There are also political issues at work here. On the one hand, the state government has thrown its hat into the ring with this, and needs to make sure that the case keeps moving forward; the judge's decision adds drama to the whole affair.

On the other hand, the judge may be doing a bit of grandstanding herself. She issued instructions that her decision be sent to Obama and that he should look into the pension issue, a move that was a bit out of left field. Circuit court judges in Michigan are elected, and this judge is up for reelection next year -- she probably expects that this decision will play well with the votes in her district, even if it is overturned.
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Old Jul 20th 2013, 4:26 pm
  #25  
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Default Re: Detroit Bankruptcy?

The idea of a city of a bankrupt is something I struggle to get my head around. Is it even possible in the UK?

EDIT: Apparently so: http://www.publicservice.co.uk/featu...y.asp?id=16128

Last edited by civilservant; Jul 20th 2013 at 4:28 pm.
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Old Jul 20th 2013, 4:35 pm
  #26  
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Default Re: Detroit Bankruptcy?

Originally Posted by RoadWarriorFromLP View Post
The BBC omitted an important detail from the story.

The ruling was made by a county circuit court judge. But bankruptcy in the United States is a federal matter.

Federal law prevails over state law for a matter such as this. A bankruptcy judge has no obligation to consider the Michigan state constitution or other state laws. If anything, the judge may very well be compelled to not follow what just happened in the Michigan state court, since creditor priority has to be considered in deciding bankruptcy cases.
Although there are federal bankruptcy laws that affect the states to write bankruptcy laws, bankruptcy laws are primarily written by the states. Unless there are specific federal bankruptcy laws that prohibit the states from enacting their own bankruptcy laws, the states bankruptcy laws are the laws that are followed. As an example, Florida law gives unlimited protection on a primary residence (expect from the mortgage lender and taxing authorities) during bankruptcy and all states define what can be protected and the amount that can be protected from creditors. In fact, Florida even allows a person to sell his/her home during bankruptcy and purchase a new home with the proceeds and that money can't be touched by creditors as long as the intention is to purchase a new home with the proceeds. Therefore unless federal law specifically states that pensions are protected or not protected during bankruptcy, states can write laws defining whether pensions are protected or not.

Last edited by Michael; Jul 20th 2013 at 4:50 pm.
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Old Jul 21st 2013, 12:14 am
  #27  
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Default Re: Detroit Bankruptcy?

Interesting Michael, so in essence if there are laws in Michigan that protect those pension plans, Detroit may not be able to get around it? I 'm sure there are many cities around the country watching this very carefully to determine if this is the only road they can take to shake off the burden of these payments. Although I appreciate the burden the state is facing, still tough for those that are dependant on their pensions.
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Old Jul 21st 2013, 12:32 am
  #28  
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Default Re: Detroit Bankruptcy?

The pensions will probably be treated as unsecured creditors, which gives them a lower status than secured creditors. They'll be at the back of the line, with every other unsecured creditor. They aren't the equivalent of a homestead.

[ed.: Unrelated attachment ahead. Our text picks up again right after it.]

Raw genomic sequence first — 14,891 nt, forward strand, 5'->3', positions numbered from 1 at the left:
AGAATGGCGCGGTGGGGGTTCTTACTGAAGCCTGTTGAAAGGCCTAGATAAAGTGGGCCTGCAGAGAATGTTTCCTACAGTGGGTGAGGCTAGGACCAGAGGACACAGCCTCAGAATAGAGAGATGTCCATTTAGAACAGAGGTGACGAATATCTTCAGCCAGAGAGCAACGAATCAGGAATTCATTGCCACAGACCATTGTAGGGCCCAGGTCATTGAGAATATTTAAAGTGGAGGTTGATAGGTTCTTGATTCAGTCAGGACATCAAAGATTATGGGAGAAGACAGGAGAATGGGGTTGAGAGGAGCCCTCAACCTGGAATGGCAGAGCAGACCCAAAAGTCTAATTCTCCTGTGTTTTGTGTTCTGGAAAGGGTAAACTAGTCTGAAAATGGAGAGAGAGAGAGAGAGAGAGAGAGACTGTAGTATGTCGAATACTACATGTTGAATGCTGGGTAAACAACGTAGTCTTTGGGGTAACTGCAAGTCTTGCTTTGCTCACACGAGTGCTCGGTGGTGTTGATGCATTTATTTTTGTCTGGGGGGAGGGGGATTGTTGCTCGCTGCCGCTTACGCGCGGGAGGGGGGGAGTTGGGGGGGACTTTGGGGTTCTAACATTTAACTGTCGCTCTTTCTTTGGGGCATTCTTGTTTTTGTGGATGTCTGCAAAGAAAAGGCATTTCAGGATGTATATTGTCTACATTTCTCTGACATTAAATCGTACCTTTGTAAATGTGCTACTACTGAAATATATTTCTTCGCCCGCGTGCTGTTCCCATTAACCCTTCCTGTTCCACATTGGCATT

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Old Jul 21st 2013, 2:13 am
  #29  
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Default Re: Detroit Bankruptcy?

Originally Posted by RoadWarriorFromLP View Post
The pensions will probably be treated as unsecured creditors, which gives them a lower status than secured creditors. They'll be at the back of the line, with every other unsecured creditor. They aren't the equivalent of a homestead.
I think you're right, because if the pensioners were protected they wouldn't now be kicking up such a stink about the bankruptcy filing.
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Old Jul 21st 2013, 2:45 am
  #30  
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Default Re: Detroit Bankruptcy?

Originally Posted by Tegwyn View Post
Interesting Michael, so in essence if there are laws in Michigan that protect those pension plans, Detroit may not be able to get around it? I 'm sure there are many cities around the country watching this very carefully to determine if this is the only road they can take to shake off the burden of these payments. Although I appreciate the burden the state is facing, still tough for those that are dependant on their pensions.
We won't know until the appeals have gone through the court system.

Originally Posted by RoadWarriorFromLP View Post
The pensions will probably be treated as unsecured creditors, which gives them a lower status than secured creditors. They'll be at the back of the line, with every other unsecured creditor. They aren't the equivalent of a homestead.
Pensions could also possibly be treated the same as employee pay (first in line) which appears to be the way that Michigan law wanted it to be treated when the law was passed.

Unless you can quote a federal law, we are just speculating. Unless the Michigan attorney general finds some federal law that overrides Michigan law, he's bound to lose the appeal. I suspect they are now trying to find some basis for the appeal. If one can't be found, what may have to happen is the state passes a law to overturn the bankruptcy protection law (if they have the votes) and then Detroit declares bankruptcy again.

Republicans seem to defend states rights to their last breath until they don't like state laws and then they try to ignore them or pass federal laws to enforce their ideology in all states.

Last edited by Michael; Jul 21st 2013 at 3:33 am.